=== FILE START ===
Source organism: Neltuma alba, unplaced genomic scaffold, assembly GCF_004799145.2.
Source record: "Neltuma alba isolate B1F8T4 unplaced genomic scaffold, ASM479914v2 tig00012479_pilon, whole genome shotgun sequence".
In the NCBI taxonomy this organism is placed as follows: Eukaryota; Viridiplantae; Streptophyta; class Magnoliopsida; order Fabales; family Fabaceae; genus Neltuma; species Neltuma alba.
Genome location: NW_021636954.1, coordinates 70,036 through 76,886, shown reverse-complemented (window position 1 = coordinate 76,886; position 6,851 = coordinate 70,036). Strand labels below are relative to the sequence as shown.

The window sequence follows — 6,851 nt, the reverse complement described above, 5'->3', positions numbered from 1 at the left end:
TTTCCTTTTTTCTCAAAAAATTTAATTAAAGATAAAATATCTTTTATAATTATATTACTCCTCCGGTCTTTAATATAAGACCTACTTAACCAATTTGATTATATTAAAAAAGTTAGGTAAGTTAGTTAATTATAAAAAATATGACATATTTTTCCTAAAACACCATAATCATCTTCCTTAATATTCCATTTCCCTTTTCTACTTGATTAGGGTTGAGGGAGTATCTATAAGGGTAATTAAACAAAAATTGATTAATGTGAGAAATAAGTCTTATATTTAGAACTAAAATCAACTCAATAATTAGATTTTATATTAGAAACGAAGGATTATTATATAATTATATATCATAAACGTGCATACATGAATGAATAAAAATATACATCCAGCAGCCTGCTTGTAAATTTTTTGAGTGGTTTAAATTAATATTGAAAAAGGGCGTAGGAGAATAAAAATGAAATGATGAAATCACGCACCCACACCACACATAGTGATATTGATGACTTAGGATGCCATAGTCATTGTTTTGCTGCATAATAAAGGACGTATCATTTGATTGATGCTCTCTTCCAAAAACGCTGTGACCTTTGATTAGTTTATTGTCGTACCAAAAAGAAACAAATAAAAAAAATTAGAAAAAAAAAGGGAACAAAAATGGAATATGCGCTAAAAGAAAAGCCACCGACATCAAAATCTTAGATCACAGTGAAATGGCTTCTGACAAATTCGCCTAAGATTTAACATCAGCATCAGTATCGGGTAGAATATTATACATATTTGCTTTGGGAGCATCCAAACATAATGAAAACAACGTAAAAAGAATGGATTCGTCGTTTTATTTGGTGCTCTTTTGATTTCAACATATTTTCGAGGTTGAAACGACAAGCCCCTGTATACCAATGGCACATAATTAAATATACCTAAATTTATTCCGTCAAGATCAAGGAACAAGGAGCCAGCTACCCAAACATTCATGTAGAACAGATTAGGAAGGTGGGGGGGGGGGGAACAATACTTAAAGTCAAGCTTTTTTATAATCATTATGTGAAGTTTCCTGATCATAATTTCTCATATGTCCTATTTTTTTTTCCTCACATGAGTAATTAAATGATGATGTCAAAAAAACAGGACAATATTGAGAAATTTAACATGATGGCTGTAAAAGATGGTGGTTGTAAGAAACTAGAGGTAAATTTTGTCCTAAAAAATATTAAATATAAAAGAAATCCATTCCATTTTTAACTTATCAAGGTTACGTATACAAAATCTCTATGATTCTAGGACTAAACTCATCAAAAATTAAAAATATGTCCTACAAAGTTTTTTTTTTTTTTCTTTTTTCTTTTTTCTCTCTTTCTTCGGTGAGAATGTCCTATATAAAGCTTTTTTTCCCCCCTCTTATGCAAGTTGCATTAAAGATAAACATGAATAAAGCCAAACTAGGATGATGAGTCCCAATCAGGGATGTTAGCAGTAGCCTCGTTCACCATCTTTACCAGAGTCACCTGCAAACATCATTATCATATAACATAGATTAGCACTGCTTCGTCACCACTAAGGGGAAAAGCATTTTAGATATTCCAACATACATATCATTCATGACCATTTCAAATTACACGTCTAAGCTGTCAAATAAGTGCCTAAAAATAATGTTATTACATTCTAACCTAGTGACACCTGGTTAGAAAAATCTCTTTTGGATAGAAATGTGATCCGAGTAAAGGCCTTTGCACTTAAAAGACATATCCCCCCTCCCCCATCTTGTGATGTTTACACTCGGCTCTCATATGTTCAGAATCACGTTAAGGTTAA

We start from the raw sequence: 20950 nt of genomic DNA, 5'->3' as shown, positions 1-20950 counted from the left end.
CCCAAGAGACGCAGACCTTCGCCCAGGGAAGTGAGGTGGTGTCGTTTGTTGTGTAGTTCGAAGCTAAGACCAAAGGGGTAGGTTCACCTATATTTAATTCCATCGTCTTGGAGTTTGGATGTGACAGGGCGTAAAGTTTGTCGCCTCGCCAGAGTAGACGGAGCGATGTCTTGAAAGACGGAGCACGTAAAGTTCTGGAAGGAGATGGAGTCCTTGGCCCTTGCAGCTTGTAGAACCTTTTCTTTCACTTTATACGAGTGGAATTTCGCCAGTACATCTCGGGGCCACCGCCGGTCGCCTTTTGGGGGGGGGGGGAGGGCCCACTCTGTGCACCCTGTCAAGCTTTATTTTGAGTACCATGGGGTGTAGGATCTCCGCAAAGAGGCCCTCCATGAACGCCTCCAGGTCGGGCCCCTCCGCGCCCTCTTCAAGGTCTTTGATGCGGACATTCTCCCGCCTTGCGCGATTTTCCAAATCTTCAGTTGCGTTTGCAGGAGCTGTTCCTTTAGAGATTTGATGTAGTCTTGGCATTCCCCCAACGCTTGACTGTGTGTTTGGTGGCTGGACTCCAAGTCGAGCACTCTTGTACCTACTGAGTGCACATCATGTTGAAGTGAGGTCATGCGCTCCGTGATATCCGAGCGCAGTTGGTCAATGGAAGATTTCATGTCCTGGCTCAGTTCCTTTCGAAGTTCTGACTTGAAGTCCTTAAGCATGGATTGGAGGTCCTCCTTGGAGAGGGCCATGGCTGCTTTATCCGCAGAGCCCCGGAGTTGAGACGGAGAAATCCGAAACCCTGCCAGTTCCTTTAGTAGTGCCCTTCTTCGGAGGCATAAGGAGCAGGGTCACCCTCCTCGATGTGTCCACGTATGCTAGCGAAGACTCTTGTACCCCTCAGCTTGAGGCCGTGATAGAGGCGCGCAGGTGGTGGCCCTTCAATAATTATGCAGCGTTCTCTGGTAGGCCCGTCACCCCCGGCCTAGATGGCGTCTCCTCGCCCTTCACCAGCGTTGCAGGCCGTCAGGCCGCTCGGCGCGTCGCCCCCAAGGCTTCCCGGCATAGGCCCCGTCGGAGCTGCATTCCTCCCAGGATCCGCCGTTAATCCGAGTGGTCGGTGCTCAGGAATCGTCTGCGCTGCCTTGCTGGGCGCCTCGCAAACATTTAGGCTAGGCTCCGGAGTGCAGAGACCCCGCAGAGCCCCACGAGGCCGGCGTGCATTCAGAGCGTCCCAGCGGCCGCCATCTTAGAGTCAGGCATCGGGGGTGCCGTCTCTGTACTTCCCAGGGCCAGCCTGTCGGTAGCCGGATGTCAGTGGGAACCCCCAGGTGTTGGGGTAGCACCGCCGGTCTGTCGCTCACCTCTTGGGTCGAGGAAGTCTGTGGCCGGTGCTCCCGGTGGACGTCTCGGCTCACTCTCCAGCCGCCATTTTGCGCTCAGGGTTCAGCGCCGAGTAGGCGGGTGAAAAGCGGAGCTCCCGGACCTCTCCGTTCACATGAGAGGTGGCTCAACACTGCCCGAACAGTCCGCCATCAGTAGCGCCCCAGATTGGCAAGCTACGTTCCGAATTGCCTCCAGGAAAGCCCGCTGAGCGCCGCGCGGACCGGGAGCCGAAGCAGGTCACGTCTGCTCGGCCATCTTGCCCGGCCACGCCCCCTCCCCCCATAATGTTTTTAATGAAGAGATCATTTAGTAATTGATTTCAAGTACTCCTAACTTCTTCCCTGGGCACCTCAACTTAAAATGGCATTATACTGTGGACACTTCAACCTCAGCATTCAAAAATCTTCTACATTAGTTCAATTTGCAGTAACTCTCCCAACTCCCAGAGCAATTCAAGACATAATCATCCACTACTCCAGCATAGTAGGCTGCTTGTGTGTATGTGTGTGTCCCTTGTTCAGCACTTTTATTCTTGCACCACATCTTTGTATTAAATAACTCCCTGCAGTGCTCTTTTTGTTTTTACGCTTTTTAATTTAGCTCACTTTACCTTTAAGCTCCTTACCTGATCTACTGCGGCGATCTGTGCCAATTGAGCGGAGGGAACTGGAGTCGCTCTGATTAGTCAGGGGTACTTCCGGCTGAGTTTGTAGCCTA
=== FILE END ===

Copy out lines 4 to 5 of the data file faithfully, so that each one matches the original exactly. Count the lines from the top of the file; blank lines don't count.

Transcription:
Genome location: NW_021636954.1, coordinates 70,036 through 76,886, shown reverse-complemented (window position 1 = coordinate 76,886; position 6,851 = coordinate 70,036). Strand labels below are relative to the sequence as shown.

The window sequence follows — 6,851 nt, the reverse complement described above, 5'->3', positions numbered from 1 at the left end: